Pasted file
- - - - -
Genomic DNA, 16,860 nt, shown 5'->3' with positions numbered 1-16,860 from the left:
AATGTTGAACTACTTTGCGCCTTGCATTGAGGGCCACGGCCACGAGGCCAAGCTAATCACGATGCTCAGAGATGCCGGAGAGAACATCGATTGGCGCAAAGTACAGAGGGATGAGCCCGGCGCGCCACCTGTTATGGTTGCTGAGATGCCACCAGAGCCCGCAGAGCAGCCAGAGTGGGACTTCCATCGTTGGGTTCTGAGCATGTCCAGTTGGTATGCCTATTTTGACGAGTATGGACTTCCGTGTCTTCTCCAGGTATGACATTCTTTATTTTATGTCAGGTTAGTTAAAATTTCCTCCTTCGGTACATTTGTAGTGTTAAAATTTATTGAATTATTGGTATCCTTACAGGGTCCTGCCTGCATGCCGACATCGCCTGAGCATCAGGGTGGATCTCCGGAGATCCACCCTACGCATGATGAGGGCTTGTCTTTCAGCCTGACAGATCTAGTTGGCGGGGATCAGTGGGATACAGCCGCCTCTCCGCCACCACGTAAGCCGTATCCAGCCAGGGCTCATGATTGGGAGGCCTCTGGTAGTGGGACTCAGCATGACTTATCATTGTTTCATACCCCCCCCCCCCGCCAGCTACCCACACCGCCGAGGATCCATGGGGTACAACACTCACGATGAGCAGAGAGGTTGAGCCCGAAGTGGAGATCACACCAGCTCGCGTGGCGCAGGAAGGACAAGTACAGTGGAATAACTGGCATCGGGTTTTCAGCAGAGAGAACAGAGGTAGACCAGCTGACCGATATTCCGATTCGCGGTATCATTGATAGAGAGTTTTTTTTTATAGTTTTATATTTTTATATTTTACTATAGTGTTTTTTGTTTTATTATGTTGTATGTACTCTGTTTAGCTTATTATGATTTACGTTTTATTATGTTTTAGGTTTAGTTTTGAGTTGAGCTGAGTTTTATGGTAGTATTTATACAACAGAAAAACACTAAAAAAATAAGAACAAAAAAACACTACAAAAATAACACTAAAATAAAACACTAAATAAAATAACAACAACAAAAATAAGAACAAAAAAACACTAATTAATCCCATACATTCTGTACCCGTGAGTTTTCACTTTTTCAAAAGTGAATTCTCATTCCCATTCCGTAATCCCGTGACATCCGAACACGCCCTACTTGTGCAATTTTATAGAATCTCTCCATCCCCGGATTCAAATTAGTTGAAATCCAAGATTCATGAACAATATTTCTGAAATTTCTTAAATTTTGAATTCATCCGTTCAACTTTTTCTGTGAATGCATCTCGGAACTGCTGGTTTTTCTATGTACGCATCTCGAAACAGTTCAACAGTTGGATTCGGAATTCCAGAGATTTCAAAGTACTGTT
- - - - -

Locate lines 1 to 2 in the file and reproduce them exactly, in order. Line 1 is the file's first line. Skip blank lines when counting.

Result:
Genomic DNA, 16,860 nt, shown 5'->3' with positions numbered 1-16,860 from the left:
AATGTTGAACTACTTTGCGCCTTGCATTGAGGGCCACGGCCACGAGGCCAAGCTAATCACGATGCTCAGAGATGCCGGAGAGAACATCGATTGGCGCAAAGTACAGAGGGATGAGCCCGGCGCGCCACCTGTTATGGTTGCTGAGATGCCACCAGAGCCCGCAGAGCAGCCAGAGTGGGACTTCCATCGTTGGGTTCTGAGCATGTCCAGTTGGTATGCCTATTTTGACGAGTATGGACTTCCGTGTCTTCTCCAGGTATGACATTCTTTATTTTATGTCAGGTTAGTTAAAATTTCCTCCTTCGGTACATTTGTAGTGTTAAAATTTATTGAATTATTGGTATCCTTACAGGGTCCTGCCTGCATGCCGACATCGCCTGAGCATCAGGGTGGATCTCCGGAGATCCACCCTACGCATGATGAGGGCTTGTCTTTCAGCCTGACAGATCTAGTTGGCGGGGATCAGTGGGATACAGCCGCCTCTCCGCCACCACGTAAGCCGTATCCAGCCAGGGCTCATGATTGGGAGGCCTCTGGTAGTGGGACTCAGCATGACTTATCATTGTTTCATACCCCCCCCCCCCGCCAGCTACCCACACCGCCGAGGATCCATGGGGTACAACACTCACGATGAGCAGAGAGGTTGAGCCCGAAGTGGAGATCACACCAGCTCGCGTGGCGCAGGAAGGACAAGTACAGTGGAATAACTGGCATCGGGTTTTCAGCAGAGAGAACAGAGGTAGACCAGCTGACCGATATTCCGATTCGCGGTATCATTGATAGAGAGTTTTTTTTTATAGTTTTATATTTTTATATTTTACTATAGTGTTTTTTGTTTTATTATGTTGTATGTACTCTGTTTAGCTTATTATGATTTACGTTTTATTATGTTTTAGGTTTAGTTTTGAGTTGAGCTGAGTTTTATGGTAGTATTTATACAACAGAAAAACACTAAAAAAATAAGAACAAAAAAACACTACAAAAATAACACTAAAATAAAACACTAAATAAAATAACAACAACAAAAATAAGAACAAAAAAACACTAATTAATCCCATACATTCTGTACCCGTGAGTTTTCACTTTTTCAAAAGTGAATTCTCATTCCCATTCCGTAATCCCGTGACATCCGAACACGCCCTACTTGTGCAATTTTATAGAATCTCTCCATCCCCGGATTCAAATTAGTTGAAATCCAAGATTCATGAACAATATTTCTGAAATTTCTTAAATTTTGAATTCATCCGTTCAACTTTTTCTGTGAATGCATCTCGGAACTGCTGGTTTTTCTATGTACGCATCTCGAAACAGTTCAACAGTTGGATTCGGAATTCCAGAGATTTCAAAGTACTGTT